Cast Upon the Breakers/Chapter XI

James Redwood was summoned one morning to the counting room of his employer.

"Mr. Redwood," said the merchant "I have reason to think that one of my clerks is dishonest."

"Who, sir?"

"That is what I want you to find out."

"What reason have you for suspecting any one?"

"Some ladies' cloaks and some dress patterns are missing."

"Are you sure they were not sold?"

"Yes: the record of sales has been examined, and they are not included."

"That is strange, Mr. Goodnow" said Redwood thoughtfully. "I hope I am not under suspicion."

"Oh, not at all."

"The losses seem to have taken place in my department."

"True, but that doesn't involve you."

"What do you want me to do?"

"Watch those under you. Let nothing in your manner, however, suggest that you are suspicious. I don't want you to put any one on his guard."

"All right, sir. I will be guided by your instructions. Have you any idea how long this has been going on?"

"Only a few weeks."

Mr. Redwood turned to go back to his room, but Mr. Goodnow called him back.

"I needn't suggest to you," he said, "that you keep this to yourself. Don't let any clerk into the secret."

"Very well, sir."

James Redwood, however, did not keep his promise. After supper he called back Jasper as he was about putting on his hat to go out, and said, "Jasper, I wish to speak with you for five minutes."

"Won't it do tomorrow morning? I have an engagement."

"Put it off, then. This is a matter of importance."

"Very well, sir," and Jasper, albeit reluctantly, laid down his hat and sat down.

"Jasper," said his uncle, "there's a thief in our establishment."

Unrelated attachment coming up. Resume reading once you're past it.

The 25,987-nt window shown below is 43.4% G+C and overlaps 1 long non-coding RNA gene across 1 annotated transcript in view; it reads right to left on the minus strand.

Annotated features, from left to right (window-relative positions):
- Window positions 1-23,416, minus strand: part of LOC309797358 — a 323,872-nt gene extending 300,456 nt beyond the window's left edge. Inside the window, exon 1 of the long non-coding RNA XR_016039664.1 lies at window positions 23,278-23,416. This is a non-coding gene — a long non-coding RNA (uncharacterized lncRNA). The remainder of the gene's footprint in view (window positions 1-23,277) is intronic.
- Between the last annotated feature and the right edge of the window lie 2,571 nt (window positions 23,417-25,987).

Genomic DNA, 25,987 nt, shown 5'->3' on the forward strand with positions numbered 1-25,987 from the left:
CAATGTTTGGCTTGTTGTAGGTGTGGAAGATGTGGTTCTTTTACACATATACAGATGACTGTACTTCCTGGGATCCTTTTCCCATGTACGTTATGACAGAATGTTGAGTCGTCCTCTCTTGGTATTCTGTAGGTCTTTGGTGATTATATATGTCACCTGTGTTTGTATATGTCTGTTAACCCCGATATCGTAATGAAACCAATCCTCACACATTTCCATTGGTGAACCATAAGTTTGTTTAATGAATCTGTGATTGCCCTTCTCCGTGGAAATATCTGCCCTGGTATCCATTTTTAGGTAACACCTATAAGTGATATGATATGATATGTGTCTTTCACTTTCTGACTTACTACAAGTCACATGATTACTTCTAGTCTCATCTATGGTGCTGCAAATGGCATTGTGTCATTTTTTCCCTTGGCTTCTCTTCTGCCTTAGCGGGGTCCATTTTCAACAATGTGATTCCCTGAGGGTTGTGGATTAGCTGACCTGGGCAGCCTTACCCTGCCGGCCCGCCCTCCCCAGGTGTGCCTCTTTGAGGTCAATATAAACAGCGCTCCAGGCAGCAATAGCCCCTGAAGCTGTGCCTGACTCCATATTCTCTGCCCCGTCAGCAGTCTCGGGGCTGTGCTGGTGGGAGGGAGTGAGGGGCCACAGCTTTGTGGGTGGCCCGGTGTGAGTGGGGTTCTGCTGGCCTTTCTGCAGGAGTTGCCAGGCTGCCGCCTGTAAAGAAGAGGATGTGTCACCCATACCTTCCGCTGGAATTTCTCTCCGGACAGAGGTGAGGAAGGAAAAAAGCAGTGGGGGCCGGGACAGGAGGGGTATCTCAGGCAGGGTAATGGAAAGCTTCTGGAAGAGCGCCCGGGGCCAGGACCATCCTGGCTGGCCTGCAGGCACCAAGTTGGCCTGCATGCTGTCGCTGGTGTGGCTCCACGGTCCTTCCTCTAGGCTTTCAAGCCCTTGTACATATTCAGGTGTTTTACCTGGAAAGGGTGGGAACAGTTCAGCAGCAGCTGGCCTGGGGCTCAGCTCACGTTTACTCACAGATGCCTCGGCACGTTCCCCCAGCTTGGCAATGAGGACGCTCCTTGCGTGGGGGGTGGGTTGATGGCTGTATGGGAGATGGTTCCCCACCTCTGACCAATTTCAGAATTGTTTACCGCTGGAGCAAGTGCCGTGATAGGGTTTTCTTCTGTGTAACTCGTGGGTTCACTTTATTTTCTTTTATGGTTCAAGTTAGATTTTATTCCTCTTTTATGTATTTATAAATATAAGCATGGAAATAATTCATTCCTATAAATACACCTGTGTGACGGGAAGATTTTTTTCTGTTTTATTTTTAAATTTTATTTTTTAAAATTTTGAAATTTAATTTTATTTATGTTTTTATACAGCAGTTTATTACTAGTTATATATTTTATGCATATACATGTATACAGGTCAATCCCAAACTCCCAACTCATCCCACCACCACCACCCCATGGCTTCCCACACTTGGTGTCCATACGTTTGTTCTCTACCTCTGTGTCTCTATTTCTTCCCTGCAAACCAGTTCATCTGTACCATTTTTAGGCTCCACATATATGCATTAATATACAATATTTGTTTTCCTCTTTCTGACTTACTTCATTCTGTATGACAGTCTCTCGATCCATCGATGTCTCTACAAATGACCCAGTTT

Jasper started, and his sallow complexion turned yellower than usual.

"What do you mean, uncle?" he asked nervously.

"What I say. Some articles are missing that have not been sold."

"Such as what?"

"Ladies' cloaks and dress patterns."

"Who told you?" asked Jasper in a low tone.

"Mr. Goodnow."

"What the boss?"


"How should he know?"

"I didn't inquire, and if I had he probably wouldn't have told me. The main thing is that he does know."

"He may not be sure."

"He is not a man to speak unless he feels pretty sure."

"I don't see how any one could steal the articles without being detected."

"It seems they are detected."

"Did--did Mr. Goodnow mention any names?"

"No. He wants to watch and find out the thief. I wish you to help me, though I am acting against instructions. Mr. Goodnow asked me to take no one into my confidence. You will see, therefore, that it will be necessary for you to say nothing."

"I won't breathe a word," said Jasper, who seemed to feel more at ease.

"Now that I have told you so much, can you suggest any person who would be likely to commit the theft?"

Jasper remained silent for a moment, then with a smile of malicious satisfaction said, "Yes, I can suggest a person."

"Who is it?"

"The new boy, Rodney Ropes."

James Redwood shook his head.

"I can't believe that it is he. I am not in love with the young fellow, who seems to stand in the way of your advancement but he seems straight enough, and I don't think it at all likely that he should be the guilty person."

"Yes, Uncle James, he SEEMS straight but you know that still waters run deep."

"Have you seen anything that would indicate guilt on his part?"

"I have noticed this, that, he is very well dressed for a boy of his small salary, and seems always to have money to spend."

"That will count for something. Still he might have some outide means. Have you noticed anything else?"

Jasper hesitated.

"I noticed one evening when he left the store that he had a sizable parcel under his arm."

"And you think it might have contained some article stolen from the stock?"

"That's just what I think now. Nothing of the kind occurred to me at that time, for I didn't know any articles were missing."